Next came the turret. I used the cupola from the Panther G as it had a nicer pitting and it accepted the Aber interior parts better. I added periscopes from the Royal Model "Interior Details Set No. 2" (#098). The escape hatch was also pinched from Tamiya as the Dragon part does not provide for the interior swing out mounting which I then detailed with Aber parts. The Dragon barrel is very nice. The trick to losing the seam is to put on ample glue and squish the barrel halves together. When dry the excess glue is filled away erasing the seam. However, I constructed it before I inserted the Aber rifling so I had to use the Tamiya barrel. With this I correctly inserted the riffling into the muzzle brake. I also added a hollowed out piece of stretched sprue into the mantlet machine gun position as Dragon does not include one. I had seen a photo of a Panther with the remains of a Russian shell burrowed into the mantlet and decided to include this in my banged up beasty. This was done by shaving off a tiny piece of plastic from a scrap of stretched sprue and curled it around a needle nosed file. Once I was happy with the shape I cut it down and stuffed it into a pre-drilled shell hole in the mantlet to right of the 7.5cm main gun. The welded camouflage rings, five to a turret side, were made of brass wire. Using a fine drill bit I drilled out holes in the side of the turret and slipped long thin brass wire through the holes. Lopping the wire to form the hangers I Zap-A-Gapped, CA glued the wire on the inside of the turret to secure them and once dry trimmed away the excess.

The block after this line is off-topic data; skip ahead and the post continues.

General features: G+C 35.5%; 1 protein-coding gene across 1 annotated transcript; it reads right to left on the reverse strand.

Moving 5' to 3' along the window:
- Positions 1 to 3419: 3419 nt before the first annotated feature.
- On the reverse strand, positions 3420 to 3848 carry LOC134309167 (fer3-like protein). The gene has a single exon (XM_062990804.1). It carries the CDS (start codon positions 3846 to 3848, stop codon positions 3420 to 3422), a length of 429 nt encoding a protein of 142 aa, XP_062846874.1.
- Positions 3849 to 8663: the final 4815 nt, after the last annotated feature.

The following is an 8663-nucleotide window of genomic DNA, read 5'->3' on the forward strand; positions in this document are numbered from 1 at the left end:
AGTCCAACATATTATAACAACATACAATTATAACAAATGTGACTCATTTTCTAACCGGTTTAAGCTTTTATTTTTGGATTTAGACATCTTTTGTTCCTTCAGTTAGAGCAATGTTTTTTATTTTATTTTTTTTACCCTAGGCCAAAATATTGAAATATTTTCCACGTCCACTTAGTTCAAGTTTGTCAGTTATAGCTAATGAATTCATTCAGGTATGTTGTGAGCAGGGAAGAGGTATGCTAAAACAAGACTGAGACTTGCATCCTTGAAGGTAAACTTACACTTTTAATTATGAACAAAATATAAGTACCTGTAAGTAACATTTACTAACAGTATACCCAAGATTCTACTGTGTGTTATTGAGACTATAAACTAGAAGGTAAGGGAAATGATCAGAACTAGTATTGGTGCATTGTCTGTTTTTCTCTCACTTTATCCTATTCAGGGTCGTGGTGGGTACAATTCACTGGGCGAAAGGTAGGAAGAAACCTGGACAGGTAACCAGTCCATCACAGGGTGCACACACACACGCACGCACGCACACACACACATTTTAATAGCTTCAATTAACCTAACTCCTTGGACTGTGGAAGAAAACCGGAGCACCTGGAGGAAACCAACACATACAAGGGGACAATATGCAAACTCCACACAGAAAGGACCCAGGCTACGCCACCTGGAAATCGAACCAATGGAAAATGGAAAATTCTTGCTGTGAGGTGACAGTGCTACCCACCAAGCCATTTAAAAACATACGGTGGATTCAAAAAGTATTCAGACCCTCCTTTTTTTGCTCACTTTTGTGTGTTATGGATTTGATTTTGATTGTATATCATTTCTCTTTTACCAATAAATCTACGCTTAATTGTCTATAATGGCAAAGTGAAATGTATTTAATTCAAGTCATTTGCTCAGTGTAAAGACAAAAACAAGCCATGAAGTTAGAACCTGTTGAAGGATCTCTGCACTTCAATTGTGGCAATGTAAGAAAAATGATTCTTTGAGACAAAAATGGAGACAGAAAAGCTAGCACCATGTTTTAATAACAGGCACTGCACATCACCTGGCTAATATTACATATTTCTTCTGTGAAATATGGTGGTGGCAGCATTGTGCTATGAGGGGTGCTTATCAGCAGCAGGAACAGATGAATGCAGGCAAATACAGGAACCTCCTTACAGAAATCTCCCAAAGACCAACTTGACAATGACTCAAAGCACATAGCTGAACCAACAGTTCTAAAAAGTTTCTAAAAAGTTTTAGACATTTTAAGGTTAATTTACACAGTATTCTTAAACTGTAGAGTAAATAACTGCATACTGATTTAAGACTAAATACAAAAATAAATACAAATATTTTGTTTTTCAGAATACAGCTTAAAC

Next I constructed the kit link to link caterpillars. Very nice and easy. No problems here. After they were glued in place I went to work on the Aber fenders. I had already removed the thick Dragon fender mounts and found the Aber PE fit well. I banged up the fenders by cutting them with sharp scissors and bending them back with tweezers. I drilled several holes to simulate small arms hits and cut away a portion of the left fender to expose the PE frames underneath. I replaced the Dragon Bosch lamp with a resin part by Royal Model "Headlights-Tail Lights 1/35" (#077), adding blown open wiring with scale rubber hosing from the Academy "German Tank Supplies & Crew Set" inserting brass wire into the rubber hose to simulate loose wiring.

Finally I went to work on the Aber side skirts using the supports, retainers and pins included. I wished to simulate multiple shell hits on the ones which remained so this was done with a nail and a small hammer. Where there was to be penetration hits I went back to the mototool and using a small drill bit gradually drilled through the brass.

The principle construction of the Panther was now complete.